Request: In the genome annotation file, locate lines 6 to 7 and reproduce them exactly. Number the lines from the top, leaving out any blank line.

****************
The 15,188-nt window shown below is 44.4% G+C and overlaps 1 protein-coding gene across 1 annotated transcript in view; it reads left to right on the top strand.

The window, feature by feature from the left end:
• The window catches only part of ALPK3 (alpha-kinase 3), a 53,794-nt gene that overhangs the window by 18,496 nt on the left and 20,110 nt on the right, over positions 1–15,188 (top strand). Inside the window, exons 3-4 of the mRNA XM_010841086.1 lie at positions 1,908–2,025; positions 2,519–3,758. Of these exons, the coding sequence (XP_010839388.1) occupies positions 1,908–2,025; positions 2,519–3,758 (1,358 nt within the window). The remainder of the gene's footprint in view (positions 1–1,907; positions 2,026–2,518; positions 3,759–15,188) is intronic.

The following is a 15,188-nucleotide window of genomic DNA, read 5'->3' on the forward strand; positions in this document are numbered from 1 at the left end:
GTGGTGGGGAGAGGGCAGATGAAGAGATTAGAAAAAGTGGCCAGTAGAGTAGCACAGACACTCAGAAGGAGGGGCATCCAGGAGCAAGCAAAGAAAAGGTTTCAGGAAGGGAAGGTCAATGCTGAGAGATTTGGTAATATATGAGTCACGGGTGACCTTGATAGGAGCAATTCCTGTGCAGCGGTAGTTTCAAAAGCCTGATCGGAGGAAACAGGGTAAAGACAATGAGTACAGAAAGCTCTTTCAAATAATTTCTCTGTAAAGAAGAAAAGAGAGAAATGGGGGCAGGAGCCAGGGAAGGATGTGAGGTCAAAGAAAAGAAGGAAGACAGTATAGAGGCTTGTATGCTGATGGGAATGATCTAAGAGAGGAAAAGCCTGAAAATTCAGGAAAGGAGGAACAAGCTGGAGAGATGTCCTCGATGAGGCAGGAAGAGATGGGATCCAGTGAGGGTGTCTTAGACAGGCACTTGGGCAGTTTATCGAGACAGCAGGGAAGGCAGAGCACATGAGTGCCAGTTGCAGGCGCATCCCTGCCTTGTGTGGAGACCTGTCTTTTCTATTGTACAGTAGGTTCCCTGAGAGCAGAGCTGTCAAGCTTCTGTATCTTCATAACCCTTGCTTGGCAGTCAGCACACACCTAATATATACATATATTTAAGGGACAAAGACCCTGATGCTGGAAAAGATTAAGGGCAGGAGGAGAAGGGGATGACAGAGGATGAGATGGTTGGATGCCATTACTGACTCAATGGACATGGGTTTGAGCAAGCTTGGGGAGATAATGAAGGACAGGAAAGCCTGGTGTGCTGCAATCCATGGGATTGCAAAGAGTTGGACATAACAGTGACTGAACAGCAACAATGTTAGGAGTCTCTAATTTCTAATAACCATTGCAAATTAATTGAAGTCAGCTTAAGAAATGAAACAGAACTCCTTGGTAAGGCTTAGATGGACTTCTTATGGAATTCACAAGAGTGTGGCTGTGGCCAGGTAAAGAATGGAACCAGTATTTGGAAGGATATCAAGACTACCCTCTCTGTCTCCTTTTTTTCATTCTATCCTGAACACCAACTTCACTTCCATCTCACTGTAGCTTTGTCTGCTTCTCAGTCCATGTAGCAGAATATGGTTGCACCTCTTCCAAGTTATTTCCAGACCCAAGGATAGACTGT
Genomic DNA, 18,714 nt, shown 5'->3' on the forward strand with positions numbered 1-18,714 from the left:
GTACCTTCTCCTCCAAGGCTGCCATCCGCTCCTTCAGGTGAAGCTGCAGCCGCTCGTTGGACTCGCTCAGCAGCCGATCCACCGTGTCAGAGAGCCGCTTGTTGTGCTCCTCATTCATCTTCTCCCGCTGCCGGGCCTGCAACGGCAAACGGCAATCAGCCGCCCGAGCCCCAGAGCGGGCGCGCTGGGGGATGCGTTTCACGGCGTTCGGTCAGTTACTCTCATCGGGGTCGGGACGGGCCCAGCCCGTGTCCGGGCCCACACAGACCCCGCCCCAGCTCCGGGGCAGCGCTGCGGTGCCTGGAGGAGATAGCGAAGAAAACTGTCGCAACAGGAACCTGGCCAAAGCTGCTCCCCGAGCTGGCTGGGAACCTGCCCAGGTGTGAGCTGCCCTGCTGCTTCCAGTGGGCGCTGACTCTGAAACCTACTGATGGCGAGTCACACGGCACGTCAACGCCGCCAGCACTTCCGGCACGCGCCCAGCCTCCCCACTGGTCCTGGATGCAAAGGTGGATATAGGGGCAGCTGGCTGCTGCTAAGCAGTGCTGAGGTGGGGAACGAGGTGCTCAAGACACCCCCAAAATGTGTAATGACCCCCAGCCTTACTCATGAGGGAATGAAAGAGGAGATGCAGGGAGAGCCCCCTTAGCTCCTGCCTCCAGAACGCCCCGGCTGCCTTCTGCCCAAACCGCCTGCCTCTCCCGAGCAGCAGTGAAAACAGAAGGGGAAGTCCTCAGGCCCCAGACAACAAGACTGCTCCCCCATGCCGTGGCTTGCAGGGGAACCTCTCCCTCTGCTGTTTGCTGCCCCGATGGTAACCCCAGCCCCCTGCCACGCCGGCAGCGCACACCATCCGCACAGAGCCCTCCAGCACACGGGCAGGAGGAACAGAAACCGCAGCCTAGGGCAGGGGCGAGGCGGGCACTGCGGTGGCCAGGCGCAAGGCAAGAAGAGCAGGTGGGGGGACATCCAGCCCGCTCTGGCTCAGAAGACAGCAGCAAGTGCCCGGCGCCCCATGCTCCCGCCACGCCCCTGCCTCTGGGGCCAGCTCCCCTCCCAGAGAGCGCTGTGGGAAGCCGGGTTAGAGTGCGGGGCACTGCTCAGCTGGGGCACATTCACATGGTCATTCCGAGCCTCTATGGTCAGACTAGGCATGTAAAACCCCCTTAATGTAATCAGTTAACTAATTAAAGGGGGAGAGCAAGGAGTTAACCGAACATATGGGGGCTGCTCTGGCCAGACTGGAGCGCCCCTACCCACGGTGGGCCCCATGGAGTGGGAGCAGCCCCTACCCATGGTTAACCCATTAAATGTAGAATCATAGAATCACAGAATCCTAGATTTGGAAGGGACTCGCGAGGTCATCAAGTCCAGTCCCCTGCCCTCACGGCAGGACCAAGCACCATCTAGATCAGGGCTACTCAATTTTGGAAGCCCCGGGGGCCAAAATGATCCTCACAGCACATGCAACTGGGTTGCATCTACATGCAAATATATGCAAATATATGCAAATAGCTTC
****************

Genomic DNA, 18,714 nt, shown 5'->3' on the forward strand with positions numbered 1-18,714 from the left:
GTACCTTCTCCTCCAAGGCTGCCATCCGCTCCTTCAGGTGAAGCTGCAGCCGCTCGTTGGACTCGCTCAGCAGCCGATCCACCGTGTCAGAGAGCCGCTTGTTGTGCTCCTCATTCATCTTCTCCCGCTGCCGGGCCTGCAACGGCAAACGGCAATCAGCCGCCCGAGCCCCAGAGCGGGCGCGCTGGGGGATGCGTTTCACGGCGTTCGGTCAGTTACTCTCATCGGGGTCGGGACGGGCCCAGCCCGTGTCCGGGCCCACACAGACCCCGCCCCAGCTCCGGGGCAGCGCTGCGGTGCCTGGAGGAGATAGCGAAGAAAACTGTCGCAACAGGAACCTGGCCAAAGCTGCTCCCCGAGCTGGCTGGGAACCTGCCCAGGTGTGAGCTGCCCTGCTGCTTCCAGTGGGCGCTGACTCTGAAACCTACTGATGGCGAGTCACACGGCACGTCAACGCCGCCAGCACTTCCGGCACGCGCCCAGCCTCCCCACTGGTCCTGGATGCAAAGGTGGATATAGGGGCAGCTGGCTGCTGCTAAGCAGTGCTGAGGTGGGGAACGAGGTGCTCAAGACACCCCCAAAATGTGTAATGACCCCCAGCCTTACTCATGAGGGAATGAAAGAGGAGATGCAGGGAGAGCCCCCTTAGCTCCTGCCTCCAGAACGCCCCGGCTGCCTTCTGCCCAAACCGCCTGCCTCTCCCGAGCAGCAGTGAAAACAGAAGGGGAAGTCCTCAGGCCCCAGACAACAAGACTGCTCCCCCATGCCGTGGCTTGCAGGGGAACCTCTCCCTCTGCTGTTTGCTGCCCCGATGGTAACCCCAGCCCCCTGCCACGCCGGCAGCGCACACCATCCGCACAGAGCCCTCCAGCACACGGGCAGGAGGAACAGAAACCGCAGCCTAGGGCAGGGGCGAGGCGGGCACTGCGGTGGCCAGGCGCAAGGCAAGAAGAGCAGGTGGGGGGACATCCAGCCCGCTCTGGCTCAGAAGACAGCAGCAAGTGCCCGGCGCCCCATGCTCCCGCCACGCCCCTGCCTCTGGGGCCAGCTCCCCTCCCAGAGAGCGCTGTGGGAAGCCGGGTTAGAGTGCGGGGCACTGCTCAGCTGGGGCACATTCACATGGTCATTCCGAGCCTCTATGGTCAGACTAGGCATGTAAAACCCCCTTAATGTAATCAGTTAACTAATTAAAGGGGGAGAGCAAGGAGTTAACCGAACATATGGGGGCTGCTCTGGCCAGACTGGAGCGCCCCTACCCACGGTGGGCCCCATGGAGTGGGAGCAGCCCCTACCCATGGTTAACCCATTAAATGTAGAATCATAGAATCACAGAATCCTAGATTTGGAAGGGACTCGCGAGGTCATCAAGTCCAGTCCCCTGCCCTCACGGCAGGACCAAGCACCATCTAGATCAGGGCTACTCAATTTTGGAAGCCCCGGGGGCCAAAATGATCCTCACAGCACATGCAACTGGGTTGCATCTACATGCAAATATATGCAAATATATGCAAATAGCTTC